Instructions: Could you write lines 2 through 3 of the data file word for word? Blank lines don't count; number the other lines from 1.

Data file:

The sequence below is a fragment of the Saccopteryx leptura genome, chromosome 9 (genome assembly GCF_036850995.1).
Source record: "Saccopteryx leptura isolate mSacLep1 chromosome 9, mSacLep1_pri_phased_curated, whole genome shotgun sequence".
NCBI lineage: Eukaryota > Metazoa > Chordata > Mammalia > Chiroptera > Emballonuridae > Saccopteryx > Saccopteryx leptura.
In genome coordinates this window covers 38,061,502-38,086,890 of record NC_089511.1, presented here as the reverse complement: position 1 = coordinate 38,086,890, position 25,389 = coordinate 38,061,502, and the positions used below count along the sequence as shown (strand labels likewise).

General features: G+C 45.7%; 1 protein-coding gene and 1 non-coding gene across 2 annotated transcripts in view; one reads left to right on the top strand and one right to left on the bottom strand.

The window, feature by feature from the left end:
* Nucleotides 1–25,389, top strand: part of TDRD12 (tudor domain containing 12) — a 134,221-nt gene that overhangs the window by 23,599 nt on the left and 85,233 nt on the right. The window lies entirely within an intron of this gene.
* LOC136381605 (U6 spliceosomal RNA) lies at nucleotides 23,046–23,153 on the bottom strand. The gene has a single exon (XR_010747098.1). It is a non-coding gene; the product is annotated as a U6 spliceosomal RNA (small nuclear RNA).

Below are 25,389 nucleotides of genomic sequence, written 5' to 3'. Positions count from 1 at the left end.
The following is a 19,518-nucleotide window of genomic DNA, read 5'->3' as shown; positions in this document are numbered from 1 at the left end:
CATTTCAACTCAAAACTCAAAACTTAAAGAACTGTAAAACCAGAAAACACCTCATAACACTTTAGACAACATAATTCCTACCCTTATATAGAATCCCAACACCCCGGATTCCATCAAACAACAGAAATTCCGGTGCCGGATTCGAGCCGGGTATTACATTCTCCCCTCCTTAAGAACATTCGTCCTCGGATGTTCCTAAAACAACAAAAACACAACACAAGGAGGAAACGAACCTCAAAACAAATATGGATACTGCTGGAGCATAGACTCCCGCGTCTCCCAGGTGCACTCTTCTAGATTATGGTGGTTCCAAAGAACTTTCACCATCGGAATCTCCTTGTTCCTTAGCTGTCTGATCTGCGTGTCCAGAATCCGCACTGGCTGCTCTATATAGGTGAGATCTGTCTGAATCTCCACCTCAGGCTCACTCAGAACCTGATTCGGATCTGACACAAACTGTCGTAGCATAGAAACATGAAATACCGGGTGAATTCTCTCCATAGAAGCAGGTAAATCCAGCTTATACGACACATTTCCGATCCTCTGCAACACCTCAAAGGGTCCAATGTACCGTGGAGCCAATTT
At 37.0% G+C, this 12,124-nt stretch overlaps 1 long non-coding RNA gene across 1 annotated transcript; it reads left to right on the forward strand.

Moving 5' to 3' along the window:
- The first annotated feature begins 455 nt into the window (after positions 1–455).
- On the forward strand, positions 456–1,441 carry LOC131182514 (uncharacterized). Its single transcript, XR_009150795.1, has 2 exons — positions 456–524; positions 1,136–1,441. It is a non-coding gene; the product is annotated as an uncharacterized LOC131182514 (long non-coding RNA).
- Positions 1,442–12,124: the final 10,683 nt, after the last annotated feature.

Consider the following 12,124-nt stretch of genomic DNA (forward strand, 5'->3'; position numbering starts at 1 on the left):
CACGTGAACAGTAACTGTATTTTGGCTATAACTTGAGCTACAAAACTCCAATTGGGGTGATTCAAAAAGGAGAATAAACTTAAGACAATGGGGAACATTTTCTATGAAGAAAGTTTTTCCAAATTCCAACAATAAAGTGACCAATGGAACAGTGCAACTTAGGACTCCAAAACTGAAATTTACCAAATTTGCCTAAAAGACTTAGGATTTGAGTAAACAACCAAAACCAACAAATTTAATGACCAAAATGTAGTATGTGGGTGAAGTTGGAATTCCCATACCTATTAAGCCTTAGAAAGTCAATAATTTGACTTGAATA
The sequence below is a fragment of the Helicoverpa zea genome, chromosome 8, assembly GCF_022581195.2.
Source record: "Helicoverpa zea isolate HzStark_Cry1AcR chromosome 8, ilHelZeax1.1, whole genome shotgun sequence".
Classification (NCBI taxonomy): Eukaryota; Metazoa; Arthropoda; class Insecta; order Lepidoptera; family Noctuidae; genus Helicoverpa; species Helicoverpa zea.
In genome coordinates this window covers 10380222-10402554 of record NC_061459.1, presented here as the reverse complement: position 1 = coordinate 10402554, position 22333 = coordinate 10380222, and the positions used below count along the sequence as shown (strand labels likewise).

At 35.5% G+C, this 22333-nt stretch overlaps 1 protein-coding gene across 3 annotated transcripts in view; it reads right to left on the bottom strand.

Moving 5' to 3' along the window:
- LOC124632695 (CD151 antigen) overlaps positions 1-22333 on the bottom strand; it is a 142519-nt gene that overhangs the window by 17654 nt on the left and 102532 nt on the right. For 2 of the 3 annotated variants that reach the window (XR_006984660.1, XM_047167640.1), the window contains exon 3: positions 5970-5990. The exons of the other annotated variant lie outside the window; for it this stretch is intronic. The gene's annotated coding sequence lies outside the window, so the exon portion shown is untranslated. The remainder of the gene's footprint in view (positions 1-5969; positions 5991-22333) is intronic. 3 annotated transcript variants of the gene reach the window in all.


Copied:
Source record: "Saccopteryx leptura isolate mSacLep1 chromosome 9, mSacLep1_pri_phased_curated, whole genome shotgun sequence".
NCBI lineage: Eukaryota > Metazoa > Chordata > Mammalia > Chiroptera > Emballonuridae > Saccopteryx > Saccopteryx leptura.